Vitamin D and your health in the dark days of winter – Carroll County Times

Vitamin D is important to our health, especially to our bones, and unlike other vitamins, carries the distinction of being available through exposure to sunlight.

This time of year however, when the days are still growing shorter as we approach the winter solstice, it can take some extra effort to make sure you’re getting enough Vitamin D to stay healthy, according to Dr. Stephanie Buckley of Carroll Health Group Primary Care in Mount Airy.

“The reason we want [Vitamin D] is because it helps with absorption of calcium and phosphorus in your body,” Buckley said. “Adults who don’t get enough Vitamin D, which means they are not getting enough calcium and phosphorus, get weak bones, so osteoporosis. Especially in our older adults, who might be at risk for falls and bones fractures, hip fractures and that doesn’t lead to anything good.”

Most adults need about 600 International Units, or IU, of Vitamin D per day, according to Buckley, while adults older than 70 should get 800 IU per day. Infants and children need about 400 IU.

“A lot of people might recognize lack of Vitamin D when they talk about kids with rickets,” Buckley said. “They get the abnormal growth of bones, they are weak-boned, they have weak muscles and that’s because they didn’t have enough Vitamin D in their bodies. They could also have a lot of cavities.”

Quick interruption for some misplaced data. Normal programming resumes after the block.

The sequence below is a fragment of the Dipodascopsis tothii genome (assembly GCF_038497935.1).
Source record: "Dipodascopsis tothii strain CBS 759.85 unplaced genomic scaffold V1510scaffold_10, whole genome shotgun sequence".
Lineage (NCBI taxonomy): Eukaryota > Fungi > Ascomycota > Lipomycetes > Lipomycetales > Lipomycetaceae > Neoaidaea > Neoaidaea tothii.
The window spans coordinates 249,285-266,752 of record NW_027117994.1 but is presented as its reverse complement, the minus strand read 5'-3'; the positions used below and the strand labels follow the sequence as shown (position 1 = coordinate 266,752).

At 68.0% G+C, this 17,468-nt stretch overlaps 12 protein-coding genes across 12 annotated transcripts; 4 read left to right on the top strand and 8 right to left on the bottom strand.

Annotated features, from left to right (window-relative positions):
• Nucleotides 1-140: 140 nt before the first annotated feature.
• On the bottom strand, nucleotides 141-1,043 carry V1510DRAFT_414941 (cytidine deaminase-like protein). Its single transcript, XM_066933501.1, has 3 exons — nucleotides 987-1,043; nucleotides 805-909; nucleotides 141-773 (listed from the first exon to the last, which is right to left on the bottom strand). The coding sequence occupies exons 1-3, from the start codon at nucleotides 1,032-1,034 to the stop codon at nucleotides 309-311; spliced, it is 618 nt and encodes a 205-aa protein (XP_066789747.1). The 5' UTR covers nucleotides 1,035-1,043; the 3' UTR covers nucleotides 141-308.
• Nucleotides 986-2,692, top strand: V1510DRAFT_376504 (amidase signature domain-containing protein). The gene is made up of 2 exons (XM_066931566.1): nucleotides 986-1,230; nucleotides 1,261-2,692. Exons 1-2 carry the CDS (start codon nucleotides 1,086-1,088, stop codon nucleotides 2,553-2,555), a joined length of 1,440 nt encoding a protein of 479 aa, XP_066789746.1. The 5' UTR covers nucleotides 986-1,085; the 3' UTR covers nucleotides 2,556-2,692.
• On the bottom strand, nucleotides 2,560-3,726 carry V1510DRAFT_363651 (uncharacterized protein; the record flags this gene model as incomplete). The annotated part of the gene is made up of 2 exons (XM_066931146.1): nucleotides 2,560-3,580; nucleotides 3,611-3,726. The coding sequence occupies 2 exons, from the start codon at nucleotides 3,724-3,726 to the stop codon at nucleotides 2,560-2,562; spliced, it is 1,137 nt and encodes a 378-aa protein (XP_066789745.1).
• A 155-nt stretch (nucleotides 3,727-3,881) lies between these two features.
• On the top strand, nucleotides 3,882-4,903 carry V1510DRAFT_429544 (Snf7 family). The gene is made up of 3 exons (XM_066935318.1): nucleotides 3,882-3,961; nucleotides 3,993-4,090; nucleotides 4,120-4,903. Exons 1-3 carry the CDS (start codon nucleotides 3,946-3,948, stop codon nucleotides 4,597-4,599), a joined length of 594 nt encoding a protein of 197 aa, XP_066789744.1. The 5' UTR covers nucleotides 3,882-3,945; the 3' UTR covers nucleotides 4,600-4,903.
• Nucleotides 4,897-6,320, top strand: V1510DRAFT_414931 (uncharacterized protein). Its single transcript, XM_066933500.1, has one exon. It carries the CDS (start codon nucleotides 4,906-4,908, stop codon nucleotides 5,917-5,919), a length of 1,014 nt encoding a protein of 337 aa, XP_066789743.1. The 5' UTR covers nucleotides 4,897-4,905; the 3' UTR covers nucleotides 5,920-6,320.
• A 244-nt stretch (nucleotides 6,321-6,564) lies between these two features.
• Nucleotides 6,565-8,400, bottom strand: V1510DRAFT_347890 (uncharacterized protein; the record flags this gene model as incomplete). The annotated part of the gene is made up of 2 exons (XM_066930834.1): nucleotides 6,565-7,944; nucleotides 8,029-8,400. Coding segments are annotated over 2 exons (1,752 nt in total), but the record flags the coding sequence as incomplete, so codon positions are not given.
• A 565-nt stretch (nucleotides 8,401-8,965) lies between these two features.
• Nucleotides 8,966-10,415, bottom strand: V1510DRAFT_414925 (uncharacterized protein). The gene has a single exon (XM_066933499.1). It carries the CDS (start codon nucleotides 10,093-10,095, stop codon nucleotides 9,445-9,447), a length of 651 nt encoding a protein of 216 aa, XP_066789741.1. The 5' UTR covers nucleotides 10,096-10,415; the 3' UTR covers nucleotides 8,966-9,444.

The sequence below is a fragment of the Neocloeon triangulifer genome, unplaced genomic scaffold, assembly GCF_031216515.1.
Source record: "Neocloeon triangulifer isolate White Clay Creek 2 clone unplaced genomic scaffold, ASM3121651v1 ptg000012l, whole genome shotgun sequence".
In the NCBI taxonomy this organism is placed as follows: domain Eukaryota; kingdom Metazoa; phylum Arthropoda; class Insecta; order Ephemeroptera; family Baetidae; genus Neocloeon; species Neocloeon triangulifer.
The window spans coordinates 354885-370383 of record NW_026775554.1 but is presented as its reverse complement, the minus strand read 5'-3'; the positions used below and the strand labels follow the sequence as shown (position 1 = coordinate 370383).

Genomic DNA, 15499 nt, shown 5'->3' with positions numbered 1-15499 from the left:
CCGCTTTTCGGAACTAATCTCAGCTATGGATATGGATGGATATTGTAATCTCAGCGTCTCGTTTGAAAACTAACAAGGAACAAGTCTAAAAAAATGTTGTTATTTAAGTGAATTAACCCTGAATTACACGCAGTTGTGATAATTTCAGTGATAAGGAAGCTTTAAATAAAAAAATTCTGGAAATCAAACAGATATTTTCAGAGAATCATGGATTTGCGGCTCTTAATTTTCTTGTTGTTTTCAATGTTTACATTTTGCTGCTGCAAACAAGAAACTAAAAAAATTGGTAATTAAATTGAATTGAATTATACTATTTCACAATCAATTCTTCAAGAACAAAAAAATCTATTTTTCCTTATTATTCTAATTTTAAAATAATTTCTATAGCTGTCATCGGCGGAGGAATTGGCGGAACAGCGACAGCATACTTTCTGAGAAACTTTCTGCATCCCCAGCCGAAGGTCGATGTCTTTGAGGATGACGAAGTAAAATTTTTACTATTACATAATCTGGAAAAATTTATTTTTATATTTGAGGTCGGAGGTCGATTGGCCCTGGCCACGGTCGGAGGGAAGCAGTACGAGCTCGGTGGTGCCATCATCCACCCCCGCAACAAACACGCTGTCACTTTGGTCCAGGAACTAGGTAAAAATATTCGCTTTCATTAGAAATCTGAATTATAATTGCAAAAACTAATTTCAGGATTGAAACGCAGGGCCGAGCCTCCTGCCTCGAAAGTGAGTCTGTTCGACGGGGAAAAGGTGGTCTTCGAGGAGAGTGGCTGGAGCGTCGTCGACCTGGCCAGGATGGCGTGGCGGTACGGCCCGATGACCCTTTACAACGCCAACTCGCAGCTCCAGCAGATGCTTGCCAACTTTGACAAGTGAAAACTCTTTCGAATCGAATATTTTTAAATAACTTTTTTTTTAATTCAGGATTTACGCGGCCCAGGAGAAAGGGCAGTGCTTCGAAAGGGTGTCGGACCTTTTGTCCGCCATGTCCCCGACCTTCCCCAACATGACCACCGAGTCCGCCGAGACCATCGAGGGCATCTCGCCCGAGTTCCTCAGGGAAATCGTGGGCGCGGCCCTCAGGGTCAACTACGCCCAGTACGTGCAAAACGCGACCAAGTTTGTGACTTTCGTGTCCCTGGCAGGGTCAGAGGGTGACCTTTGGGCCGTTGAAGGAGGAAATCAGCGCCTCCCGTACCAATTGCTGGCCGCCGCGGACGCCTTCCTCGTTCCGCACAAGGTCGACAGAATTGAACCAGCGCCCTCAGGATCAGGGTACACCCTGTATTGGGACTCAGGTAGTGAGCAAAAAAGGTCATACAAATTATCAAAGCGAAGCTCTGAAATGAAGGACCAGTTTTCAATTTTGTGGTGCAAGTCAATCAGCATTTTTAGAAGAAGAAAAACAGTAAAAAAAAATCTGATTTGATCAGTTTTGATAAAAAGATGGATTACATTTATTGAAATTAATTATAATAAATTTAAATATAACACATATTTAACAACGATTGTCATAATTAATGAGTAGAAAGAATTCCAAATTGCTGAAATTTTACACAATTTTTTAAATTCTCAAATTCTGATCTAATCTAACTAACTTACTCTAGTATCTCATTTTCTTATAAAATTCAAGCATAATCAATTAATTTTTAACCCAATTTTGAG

The good news, Buckley said, is that even in the weak light of winter, 10 to 20 minutes of activity outdoors can be enough to generate sufficient Vitamin D. Just walking the dog can do the trick, she said, and keeping up moderate activity will help with mood and general health as well.

At the same time, getting even 15 minutes of outdoor activity in the sun can be difficult if there is 6 inches of snow or ice outside, according to Buckley, and with shorter days, many people leave for work before the sun is up and return home only after the sun has set. If that’s the case for you this winter, she suggests taking a look at your diet.

“The other source of Vitamin D is through foods, so fatty fish like salmon, eggs and cheese; those are all great sources of Vitamin D,” she said. “Everything in moderation, I don’t mean go eat a dozen eggs a day, but you can go on certain websites and find out how much Vitamin D is in certain foods, and other foods come fortified with Vitamin D, such as cereals, milk, orange juice and yogurt.”

When it comes to taking Vitamin D supplements, Buckley said it pays to be cautious. Most adults eating a balanced diet and getting even a small amount of daily activity outdoors probably do not need to take supplemental Vitamin D — or even a multivitamin — every day, and too much Vitamin D can have negative consequences.

“Everything in moderation — there can be too much of a good thing,” she said. “People that do have really high levels of Vitamin D can be at risk for overdoing it with calcium, because Vitamin D is linked to how much calcium you will have in your body and that can lead to kidney stones.”



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